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Seven Stories Up by Laurel Snyder

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Recently I came across an excellent summer reading list pulled together by teacher extraordinaire Mike Lewis. It made me reflect on how some books just beg to be read in the summer. I hope that Laurel Snyder’s new book Seven Stories Up graces many future summer reading lists. In a compelling opening, readers encounter Annie […]

Family, Grandparents, Great Depression, History, Time Travel
Featured on July 28, 2014

The Pilot and the Little Prince by Peter Sís

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Antoine de Saint-Exupery was born in Lyon, France, on June 29, 1900. Called the Sun King by his family because of his golden hair, the young boy truly had his eyes on the sky. At the age of twelve he made his first flying machine from a bicycle. In The Pilot and the Little Prince, […]

History, Planes, True Story, World War I, World War II
Featured on June 29, 2014

Who Says Women Can’t Be Doctors? by Tanya Stone
Illustrated by Marjorie Priceman

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Since 1987, Women’s History Month has been celebrated in March—a time to look at all the unsung heroines and their contributions over the years. In 2013 the talented duo of Tanya Lee Stone and Marjorie Priceman teamed up to create a picture book perfect for Women’s History Month, Who Says Women Can’t Be Doctors? The […]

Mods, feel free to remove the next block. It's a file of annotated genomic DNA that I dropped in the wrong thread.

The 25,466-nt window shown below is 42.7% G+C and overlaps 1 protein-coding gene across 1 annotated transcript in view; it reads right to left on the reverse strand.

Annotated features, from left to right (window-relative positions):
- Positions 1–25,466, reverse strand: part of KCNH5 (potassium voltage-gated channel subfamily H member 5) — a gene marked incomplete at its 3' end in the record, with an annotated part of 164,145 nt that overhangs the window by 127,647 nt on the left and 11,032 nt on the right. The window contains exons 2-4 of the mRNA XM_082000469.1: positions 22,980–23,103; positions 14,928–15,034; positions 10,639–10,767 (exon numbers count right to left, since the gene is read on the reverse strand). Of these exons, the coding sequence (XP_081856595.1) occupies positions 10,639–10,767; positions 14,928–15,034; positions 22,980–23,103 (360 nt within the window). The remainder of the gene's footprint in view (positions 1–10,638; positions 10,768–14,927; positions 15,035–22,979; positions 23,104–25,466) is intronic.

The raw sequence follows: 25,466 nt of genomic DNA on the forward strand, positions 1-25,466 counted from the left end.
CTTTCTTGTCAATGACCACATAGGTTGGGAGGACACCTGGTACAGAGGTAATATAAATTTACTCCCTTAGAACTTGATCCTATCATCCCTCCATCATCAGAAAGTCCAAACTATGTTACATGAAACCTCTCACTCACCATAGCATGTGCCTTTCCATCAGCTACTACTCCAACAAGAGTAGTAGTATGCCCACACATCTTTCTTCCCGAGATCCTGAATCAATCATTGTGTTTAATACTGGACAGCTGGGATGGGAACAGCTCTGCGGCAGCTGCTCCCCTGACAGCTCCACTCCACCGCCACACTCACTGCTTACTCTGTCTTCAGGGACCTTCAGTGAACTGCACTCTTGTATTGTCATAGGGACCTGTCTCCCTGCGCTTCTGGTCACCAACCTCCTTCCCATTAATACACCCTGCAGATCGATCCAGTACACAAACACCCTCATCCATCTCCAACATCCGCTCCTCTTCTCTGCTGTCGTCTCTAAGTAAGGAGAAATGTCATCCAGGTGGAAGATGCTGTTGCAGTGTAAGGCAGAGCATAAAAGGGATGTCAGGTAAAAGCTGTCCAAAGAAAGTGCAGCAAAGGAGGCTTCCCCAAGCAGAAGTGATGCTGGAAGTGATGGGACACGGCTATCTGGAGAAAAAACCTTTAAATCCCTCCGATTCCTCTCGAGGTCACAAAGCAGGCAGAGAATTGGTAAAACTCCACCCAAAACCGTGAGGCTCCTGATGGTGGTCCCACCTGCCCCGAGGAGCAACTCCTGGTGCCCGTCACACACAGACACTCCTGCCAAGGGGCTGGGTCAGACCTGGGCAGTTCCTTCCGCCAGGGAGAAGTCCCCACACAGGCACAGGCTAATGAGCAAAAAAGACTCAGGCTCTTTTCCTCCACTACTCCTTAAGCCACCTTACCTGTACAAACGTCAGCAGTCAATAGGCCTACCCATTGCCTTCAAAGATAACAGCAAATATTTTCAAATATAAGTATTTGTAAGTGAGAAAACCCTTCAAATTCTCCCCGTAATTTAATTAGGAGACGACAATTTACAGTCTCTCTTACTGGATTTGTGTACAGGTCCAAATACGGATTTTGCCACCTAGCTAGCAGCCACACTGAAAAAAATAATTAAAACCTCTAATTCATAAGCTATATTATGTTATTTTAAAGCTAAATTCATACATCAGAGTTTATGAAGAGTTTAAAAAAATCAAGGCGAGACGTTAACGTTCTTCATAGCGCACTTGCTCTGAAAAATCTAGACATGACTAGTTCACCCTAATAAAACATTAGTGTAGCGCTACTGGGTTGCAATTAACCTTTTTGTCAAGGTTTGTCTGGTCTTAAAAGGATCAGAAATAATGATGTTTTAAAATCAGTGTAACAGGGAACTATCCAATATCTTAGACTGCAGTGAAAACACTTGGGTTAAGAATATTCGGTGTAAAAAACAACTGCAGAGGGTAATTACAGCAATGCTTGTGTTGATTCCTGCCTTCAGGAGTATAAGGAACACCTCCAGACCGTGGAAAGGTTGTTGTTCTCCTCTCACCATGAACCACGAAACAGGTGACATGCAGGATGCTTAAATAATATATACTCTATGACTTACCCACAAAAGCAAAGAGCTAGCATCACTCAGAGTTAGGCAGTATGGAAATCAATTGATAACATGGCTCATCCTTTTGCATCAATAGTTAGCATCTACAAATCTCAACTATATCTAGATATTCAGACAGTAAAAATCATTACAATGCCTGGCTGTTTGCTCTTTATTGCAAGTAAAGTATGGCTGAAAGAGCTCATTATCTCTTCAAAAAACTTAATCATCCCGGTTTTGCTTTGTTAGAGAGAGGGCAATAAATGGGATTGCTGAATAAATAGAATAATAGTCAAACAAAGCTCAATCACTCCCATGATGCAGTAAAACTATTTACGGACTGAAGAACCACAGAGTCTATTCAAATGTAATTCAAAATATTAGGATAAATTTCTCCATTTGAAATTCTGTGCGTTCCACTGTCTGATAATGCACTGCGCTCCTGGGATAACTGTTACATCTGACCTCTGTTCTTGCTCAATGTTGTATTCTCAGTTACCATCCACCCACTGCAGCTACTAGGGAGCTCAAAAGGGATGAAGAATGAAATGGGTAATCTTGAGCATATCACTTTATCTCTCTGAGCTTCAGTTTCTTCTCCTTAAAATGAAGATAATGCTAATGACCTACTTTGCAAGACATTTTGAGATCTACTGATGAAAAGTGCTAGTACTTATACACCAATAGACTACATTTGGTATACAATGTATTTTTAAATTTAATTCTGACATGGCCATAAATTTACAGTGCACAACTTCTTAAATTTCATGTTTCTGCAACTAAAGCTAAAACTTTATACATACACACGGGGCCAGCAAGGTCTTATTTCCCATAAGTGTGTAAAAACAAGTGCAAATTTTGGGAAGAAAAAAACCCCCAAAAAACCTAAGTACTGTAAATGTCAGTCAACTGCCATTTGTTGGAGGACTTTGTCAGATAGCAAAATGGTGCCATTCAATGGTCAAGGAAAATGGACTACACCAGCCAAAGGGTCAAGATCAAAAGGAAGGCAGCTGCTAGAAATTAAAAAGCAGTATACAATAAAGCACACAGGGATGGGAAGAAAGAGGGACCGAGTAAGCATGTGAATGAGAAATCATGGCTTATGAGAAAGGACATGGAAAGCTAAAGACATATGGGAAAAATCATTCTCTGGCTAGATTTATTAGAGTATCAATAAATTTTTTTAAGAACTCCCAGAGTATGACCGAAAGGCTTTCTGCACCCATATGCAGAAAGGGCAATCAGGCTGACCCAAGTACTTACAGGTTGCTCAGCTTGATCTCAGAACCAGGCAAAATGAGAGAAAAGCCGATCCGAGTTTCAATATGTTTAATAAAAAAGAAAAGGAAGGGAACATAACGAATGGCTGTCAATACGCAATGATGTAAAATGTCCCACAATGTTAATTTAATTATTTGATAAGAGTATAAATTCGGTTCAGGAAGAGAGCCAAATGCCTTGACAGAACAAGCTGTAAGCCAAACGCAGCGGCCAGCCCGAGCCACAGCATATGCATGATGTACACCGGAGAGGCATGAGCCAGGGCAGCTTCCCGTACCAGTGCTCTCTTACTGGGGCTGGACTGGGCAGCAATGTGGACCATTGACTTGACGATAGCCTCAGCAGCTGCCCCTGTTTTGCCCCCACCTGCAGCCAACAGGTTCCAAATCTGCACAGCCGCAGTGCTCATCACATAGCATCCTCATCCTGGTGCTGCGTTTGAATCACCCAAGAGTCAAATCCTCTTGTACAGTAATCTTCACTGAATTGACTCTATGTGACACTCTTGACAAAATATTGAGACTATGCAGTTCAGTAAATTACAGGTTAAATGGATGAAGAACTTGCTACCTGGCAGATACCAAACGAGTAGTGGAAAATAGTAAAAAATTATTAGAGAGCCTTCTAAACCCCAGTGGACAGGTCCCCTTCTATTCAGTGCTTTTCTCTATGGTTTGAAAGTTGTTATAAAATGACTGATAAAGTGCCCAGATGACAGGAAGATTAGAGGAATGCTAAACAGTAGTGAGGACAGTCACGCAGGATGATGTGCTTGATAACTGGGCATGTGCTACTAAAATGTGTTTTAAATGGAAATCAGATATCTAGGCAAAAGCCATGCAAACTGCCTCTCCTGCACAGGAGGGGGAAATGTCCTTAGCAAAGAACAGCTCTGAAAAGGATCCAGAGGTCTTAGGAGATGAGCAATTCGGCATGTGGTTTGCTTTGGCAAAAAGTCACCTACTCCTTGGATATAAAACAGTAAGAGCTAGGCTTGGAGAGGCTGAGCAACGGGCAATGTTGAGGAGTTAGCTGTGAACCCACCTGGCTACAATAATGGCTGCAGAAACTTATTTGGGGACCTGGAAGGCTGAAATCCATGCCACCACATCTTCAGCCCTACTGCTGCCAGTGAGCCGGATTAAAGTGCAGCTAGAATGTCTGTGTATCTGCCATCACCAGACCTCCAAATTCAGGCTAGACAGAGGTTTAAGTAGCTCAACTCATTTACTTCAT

History, Science, Social Conscience, Women
Featured on March 10, 2014

There Goes Ted Williams: The Greatest Hitter Who Ever Lived by Matt Tavares

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I grew up in the state of Indiana, where basketball stood as the supreme sport, and moved to a city Boston, where baseball reigns. Consequently, like most Bostonians, I know that today the Red Sox play their first game in spring training. So I thought I would use this occasion to talk about one of […]